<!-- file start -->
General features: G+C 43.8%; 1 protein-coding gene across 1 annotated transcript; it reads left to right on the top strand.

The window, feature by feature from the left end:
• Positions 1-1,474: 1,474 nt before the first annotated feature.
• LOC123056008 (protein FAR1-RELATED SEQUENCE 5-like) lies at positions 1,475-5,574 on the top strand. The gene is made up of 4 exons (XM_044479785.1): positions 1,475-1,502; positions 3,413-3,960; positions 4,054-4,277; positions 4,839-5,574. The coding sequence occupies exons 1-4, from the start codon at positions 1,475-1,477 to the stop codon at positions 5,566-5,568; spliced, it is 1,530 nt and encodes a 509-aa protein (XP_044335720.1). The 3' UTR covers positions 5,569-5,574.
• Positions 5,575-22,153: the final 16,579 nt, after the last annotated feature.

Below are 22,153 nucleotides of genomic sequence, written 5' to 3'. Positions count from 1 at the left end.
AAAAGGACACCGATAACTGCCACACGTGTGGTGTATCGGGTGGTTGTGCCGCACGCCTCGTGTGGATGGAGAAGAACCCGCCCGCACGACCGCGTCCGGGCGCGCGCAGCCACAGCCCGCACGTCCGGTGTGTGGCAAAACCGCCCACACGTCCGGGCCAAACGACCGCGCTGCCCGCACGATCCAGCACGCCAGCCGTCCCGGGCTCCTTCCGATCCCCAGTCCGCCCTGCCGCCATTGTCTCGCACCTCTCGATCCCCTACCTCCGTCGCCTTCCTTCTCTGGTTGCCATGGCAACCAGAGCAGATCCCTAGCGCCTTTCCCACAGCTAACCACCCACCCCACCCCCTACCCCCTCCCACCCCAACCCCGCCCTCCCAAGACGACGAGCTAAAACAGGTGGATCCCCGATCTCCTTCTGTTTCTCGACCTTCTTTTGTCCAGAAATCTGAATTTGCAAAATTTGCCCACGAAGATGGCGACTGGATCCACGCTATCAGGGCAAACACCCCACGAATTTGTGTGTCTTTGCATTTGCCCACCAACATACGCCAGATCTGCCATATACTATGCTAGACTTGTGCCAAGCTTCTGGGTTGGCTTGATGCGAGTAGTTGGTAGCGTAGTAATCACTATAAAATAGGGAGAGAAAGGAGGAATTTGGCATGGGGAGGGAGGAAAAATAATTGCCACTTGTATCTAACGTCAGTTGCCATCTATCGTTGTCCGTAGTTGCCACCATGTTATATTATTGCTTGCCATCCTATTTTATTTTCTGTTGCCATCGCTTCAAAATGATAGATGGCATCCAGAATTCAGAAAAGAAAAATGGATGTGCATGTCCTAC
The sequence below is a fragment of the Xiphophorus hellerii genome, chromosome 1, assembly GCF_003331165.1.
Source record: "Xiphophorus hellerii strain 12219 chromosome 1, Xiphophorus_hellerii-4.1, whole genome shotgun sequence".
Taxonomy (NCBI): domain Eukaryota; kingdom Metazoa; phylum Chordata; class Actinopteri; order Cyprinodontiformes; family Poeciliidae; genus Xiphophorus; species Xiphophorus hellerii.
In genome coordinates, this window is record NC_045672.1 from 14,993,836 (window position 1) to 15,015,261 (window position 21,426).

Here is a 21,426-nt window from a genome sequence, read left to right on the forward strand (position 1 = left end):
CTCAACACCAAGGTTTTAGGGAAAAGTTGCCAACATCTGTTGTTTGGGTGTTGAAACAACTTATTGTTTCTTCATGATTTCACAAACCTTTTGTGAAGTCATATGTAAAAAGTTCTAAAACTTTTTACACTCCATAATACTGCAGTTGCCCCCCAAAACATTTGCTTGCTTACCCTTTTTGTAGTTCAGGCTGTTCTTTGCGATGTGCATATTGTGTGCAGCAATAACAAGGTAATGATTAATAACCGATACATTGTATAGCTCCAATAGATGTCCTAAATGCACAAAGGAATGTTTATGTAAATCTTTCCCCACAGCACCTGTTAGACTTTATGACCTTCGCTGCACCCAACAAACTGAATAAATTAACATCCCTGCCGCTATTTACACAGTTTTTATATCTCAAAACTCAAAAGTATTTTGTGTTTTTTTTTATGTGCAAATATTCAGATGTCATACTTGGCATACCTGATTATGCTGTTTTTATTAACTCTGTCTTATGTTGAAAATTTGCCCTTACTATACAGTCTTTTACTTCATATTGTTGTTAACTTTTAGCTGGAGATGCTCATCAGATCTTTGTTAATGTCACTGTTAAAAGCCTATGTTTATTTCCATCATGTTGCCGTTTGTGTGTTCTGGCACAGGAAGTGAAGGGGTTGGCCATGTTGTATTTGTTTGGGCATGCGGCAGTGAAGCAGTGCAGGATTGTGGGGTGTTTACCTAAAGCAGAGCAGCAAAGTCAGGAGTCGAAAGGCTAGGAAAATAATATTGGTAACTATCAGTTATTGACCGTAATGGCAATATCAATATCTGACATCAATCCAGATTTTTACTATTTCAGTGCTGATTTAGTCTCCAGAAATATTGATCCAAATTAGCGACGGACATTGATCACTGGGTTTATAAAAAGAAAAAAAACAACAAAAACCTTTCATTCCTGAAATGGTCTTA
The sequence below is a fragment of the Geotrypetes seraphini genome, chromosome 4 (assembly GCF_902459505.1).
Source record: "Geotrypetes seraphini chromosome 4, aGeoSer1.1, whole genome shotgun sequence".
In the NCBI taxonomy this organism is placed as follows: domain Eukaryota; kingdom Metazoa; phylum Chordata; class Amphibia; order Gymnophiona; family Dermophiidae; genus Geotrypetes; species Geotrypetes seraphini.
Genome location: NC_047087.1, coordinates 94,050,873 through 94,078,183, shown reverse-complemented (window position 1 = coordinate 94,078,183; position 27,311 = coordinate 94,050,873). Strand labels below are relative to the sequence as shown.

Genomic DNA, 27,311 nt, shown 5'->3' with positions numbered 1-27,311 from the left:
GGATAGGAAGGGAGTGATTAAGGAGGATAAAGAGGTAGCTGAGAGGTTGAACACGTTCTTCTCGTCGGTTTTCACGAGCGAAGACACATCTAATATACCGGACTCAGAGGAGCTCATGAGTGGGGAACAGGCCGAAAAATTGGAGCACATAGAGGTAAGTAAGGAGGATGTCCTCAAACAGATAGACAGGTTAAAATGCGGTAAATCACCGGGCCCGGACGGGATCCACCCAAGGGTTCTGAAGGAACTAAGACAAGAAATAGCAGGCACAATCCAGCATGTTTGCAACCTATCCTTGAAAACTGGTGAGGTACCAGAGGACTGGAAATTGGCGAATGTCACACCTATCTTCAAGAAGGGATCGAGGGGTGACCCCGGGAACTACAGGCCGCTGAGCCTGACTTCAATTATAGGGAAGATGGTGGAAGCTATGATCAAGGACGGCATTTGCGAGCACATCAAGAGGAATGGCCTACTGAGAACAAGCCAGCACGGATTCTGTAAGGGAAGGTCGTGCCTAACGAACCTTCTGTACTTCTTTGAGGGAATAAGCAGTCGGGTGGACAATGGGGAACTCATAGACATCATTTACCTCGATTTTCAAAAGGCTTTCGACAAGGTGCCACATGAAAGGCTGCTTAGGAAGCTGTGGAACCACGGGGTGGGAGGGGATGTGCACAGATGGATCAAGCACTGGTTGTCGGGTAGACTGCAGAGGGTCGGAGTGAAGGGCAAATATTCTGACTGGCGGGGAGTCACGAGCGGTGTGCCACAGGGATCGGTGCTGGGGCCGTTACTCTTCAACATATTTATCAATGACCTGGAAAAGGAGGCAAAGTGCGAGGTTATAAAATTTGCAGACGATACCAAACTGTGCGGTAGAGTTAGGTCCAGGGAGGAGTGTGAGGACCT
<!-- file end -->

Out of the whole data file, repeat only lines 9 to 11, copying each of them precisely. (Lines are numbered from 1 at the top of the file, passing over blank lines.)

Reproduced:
Source record: "Xiphophorus hellerii strain 12219 chromosome 1, Xiphophorus_hellerii-4.1, whole genome shotgun sequence".
Taxonomy (NCBI): domain Eukaryota; kingdom Metazoa; phylum Chordata; class Actinopteri; order Cyprinodontiformes; family Poeciliidae; genus Xiphophorus; species Xiphophorus hellerii.
In genome coordinates, this window is record NC_045672.1 from 14,993,836 (window position 1) to 15,015,261 (window position 21,426).